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Canada’s Airports: Doing our Part for Canadian Competitiveness

Jim Facette said Canada's airports are doing their part in positioning Canada to compete globally.


September 20, 2007
By Carey Fredericks

BOSTON, MA, July 24, 2007 – In a speech today addressing the National Business Travel Association, Canadian Airports Council President and CEO Jim Facette said Canada's airports are doing their part in positioning Canada to compete globally.

Mr. Facette said in his speech that Canada's airports agree with a recent report from the House of Commons Standing Committee on International Trade in its spring recommendations to the government to improve Canada's international business competitiveness. Among the recommendations was a call to accelerate international air service liberalization and modernize domestic policies.

"In the spring of this year, a committee of our elected federal government officials said that Canada needed to develop an international business strategy. In particular, it recommended an increase in liberalized
air service agreements as a key enabler to growing Canada's international competitiveness. We agree," said Mr. Facette.

While encouraged by news that Canada will engage in air service talks with the European Union in the fall, Canada's airports remain frustrated by slow progress on air service talks.

Mr. Facette said that for airports, a competitive business strategy also means good domestic policy. In its report, the standing committee contends that in order for Canada to be given a chance to compete on a level playing field, it must "modernize and strengthen its infrastructure, tax, regulatory, human resources, innovation, and other domestic policies to ensure that Canadian companies are as well positioned as they possibly can be to compete in the global economy."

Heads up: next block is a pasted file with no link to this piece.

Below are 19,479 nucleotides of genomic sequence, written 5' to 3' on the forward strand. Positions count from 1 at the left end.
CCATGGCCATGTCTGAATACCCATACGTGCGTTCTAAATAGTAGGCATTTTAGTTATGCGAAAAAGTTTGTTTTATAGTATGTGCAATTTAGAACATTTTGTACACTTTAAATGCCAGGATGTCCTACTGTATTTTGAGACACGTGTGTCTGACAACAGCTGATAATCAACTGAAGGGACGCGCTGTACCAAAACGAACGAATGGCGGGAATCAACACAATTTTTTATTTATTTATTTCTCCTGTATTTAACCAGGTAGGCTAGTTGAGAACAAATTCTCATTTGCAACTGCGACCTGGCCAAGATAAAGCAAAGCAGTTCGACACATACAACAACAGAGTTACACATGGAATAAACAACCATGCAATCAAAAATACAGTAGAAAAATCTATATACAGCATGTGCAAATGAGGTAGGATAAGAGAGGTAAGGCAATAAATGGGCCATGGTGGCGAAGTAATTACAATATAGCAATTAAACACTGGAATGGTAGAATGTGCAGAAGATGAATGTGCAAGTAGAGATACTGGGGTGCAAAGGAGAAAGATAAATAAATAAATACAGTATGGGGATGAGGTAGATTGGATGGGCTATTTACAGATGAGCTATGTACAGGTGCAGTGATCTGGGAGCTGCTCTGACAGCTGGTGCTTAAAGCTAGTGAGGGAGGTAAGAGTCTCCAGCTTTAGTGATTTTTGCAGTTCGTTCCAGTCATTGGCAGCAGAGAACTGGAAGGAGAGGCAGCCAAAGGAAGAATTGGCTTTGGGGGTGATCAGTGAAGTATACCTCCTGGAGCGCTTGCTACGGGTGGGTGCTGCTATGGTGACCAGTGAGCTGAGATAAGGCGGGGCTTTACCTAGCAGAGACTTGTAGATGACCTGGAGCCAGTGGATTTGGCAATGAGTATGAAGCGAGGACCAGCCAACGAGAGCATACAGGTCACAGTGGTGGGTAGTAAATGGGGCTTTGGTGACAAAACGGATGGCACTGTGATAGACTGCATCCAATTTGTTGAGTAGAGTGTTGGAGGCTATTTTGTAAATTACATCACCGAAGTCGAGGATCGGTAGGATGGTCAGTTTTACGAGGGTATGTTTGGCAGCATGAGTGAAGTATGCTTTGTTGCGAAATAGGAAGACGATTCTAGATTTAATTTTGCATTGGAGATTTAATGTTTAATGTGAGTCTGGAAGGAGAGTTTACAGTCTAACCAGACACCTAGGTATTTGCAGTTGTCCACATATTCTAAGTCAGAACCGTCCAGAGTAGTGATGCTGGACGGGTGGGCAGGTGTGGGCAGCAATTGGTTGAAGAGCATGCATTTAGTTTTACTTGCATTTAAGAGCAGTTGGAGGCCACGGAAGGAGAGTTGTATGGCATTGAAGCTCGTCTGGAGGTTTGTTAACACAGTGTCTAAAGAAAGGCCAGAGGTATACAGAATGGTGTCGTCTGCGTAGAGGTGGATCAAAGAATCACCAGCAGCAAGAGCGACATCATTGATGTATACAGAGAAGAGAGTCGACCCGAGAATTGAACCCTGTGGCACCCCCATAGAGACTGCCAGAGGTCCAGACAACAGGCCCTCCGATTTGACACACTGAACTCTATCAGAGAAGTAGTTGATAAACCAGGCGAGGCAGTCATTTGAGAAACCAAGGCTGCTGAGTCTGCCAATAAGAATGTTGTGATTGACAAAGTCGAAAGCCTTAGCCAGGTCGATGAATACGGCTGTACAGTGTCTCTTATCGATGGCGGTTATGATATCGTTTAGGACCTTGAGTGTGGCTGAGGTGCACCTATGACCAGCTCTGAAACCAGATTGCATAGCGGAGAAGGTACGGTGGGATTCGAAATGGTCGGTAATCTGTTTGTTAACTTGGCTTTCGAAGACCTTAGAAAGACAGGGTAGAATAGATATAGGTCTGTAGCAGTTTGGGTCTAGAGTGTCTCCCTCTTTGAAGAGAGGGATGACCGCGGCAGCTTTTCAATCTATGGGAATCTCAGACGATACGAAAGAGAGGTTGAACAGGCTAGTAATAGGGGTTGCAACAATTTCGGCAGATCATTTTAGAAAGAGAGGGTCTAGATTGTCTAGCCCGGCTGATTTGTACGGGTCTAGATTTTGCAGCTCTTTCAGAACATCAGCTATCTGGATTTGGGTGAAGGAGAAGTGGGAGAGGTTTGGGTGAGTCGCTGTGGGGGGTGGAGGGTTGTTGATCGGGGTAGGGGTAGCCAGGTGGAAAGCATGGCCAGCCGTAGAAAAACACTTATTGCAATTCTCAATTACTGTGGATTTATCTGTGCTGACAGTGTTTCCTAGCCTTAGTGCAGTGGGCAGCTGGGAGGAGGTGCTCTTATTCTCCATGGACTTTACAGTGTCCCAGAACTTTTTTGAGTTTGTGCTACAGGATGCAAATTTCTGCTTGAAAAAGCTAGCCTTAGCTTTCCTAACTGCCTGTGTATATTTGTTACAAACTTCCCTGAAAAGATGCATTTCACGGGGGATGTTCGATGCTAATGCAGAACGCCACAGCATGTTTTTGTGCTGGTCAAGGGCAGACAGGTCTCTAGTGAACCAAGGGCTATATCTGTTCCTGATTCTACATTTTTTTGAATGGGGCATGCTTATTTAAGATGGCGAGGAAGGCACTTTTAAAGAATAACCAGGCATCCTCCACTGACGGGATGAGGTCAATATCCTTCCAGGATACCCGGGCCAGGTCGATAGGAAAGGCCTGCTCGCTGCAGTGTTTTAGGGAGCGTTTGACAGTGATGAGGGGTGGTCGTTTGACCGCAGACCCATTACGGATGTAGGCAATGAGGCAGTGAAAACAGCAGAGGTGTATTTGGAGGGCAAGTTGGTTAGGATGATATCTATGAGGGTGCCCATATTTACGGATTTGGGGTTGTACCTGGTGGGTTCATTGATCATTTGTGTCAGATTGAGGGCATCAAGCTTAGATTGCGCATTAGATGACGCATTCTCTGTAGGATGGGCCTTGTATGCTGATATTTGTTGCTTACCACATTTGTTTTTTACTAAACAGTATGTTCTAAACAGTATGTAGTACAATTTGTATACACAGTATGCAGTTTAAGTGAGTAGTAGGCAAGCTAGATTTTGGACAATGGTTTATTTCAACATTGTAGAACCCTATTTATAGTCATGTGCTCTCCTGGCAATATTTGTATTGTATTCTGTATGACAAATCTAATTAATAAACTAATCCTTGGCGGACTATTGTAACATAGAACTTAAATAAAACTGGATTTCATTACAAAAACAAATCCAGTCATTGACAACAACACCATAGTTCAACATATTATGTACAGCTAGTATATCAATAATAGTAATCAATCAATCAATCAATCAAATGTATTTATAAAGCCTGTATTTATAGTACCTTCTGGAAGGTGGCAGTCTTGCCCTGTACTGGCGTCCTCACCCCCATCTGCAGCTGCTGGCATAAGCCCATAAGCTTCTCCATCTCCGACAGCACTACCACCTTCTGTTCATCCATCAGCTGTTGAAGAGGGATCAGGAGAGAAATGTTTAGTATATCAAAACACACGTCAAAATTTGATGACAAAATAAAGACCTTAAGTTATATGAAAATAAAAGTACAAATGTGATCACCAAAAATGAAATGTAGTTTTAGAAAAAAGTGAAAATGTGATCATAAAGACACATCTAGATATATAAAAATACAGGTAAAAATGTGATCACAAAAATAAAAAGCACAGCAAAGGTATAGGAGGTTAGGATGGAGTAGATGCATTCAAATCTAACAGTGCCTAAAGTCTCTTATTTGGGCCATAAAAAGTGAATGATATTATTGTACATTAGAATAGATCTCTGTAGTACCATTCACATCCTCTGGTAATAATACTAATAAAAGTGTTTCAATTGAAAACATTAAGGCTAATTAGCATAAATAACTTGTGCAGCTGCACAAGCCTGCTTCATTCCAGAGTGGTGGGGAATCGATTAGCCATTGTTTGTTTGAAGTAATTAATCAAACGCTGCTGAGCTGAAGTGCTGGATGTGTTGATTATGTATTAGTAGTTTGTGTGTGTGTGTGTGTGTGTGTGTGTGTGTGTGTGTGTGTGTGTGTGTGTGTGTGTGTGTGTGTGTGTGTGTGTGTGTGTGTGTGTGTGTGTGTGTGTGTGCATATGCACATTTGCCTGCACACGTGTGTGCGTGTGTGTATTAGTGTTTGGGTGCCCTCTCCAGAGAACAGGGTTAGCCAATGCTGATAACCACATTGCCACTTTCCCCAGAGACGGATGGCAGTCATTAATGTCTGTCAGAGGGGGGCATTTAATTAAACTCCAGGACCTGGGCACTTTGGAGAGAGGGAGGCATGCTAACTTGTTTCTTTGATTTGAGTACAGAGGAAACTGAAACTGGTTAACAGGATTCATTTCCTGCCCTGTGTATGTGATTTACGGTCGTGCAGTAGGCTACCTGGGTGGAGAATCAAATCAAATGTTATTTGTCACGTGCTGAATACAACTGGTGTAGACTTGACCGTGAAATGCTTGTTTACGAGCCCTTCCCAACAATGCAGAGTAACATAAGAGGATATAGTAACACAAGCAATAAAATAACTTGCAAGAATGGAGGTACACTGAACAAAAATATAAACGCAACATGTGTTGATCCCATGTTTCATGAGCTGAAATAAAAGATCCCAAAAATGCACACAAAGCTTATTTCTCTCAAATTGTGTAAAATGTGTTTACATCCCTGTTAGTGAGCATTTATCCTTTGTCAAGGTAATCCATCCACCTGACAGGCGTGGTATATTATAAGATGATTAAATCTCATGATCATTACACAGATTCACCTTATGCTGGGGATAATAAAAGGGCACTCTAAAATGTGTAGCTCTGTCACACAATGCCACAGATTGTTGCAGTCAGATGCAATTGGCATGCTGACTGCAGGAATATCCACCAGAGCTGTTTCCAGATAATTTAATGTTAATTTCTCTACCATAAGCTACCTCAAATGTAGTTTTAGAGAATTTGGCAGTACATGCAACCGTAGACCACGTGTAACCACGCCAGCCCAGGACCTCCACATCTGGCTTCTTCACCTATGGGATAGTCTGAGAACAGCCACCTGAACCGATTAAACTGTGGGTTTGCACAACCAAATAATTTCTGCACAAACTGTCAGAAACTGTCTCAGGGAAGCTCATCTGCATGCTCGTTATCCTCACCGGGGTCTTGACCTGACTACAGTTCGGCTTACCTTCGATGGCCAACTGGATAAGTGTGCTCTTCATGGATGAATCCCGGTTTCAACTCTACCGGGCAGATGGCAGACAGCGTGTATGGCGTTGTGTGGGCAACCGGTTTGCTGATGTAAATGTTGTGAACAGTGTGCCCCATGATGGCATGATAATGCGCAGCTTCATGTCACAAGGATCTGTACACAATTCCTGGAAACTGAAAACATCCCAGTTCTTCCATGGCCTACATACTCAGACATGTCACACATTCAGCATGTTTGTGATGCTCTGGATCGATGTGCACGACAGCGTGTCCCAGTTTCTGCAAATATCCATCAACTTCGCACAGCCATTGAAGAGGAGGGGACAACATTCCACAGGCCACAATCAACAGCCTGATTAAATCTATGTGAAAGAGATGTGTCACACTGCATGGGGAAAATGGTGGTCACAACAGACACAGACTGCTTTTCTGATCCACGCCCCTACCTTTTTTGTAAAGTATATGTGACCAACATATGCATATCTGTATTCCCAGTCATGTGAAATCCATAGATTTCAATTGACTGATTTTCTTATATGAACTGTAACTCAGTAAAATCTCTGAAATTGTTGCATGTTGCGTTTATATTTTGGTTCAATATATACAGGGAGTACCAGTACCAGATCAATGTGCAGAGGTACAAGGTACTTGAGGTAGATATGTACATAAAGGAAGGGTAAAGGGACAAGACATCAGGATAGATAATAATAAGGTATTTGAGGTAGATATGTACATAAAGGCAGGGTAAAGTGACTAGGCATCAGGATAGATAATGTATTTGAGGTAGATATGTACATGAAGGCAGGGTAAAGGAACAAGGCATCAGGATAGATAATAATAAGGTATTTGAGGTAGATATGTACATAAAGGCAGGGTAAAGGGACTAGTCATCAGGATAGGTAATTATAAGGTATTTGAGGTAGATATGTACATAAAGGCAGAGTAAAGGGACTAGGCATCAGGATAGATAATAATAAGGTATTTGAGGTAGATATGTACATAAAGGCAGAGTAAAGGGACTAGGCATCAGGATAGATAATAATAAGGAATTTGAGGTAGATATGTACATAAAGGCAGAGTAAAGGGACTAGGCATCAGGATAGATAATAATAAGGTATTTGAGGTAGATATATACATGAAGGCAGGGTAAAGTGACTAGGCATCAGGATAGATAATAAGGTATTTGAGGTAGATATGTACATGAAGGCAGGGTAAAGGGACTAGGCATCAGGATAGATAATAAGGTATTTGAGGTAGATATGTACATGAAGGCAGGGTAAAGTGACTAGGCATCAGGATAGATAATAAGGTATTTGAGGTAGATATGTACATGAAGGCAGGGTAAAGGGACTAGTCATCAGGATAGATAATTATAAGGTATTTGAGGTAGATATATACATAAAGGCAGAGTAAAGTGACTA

"For airports, sensible domestic policy means a change to how Ottawa collects rent from Canada's airports," said Mr. Facette. "Rent is a cost of doing business that has driven up costs and one that our allies, the air carriers, are aligned with us on."

In fiscal year 2007-08, Canada's airports will pay nearly $290 million in rent. Rent places Canadian airports at a competitive disadvantage to U. S. airports and other modes of transportation. The CAC has been seeking a change to the formula for collecting rent that would eliminate the current penalty on airports that have risen financing to expand their facilities through capital investment projects.

"As we do our part on the global stage, we need a playing field that provides airports and the communities they serve the opportunity to grow. With each additional passenger or cargo airplane serving a community in Canada, it provides both direct and indirect jobs," said Mr. Facette. "Canada's airports will continue to do their part in the development of a Canadian international business strategy."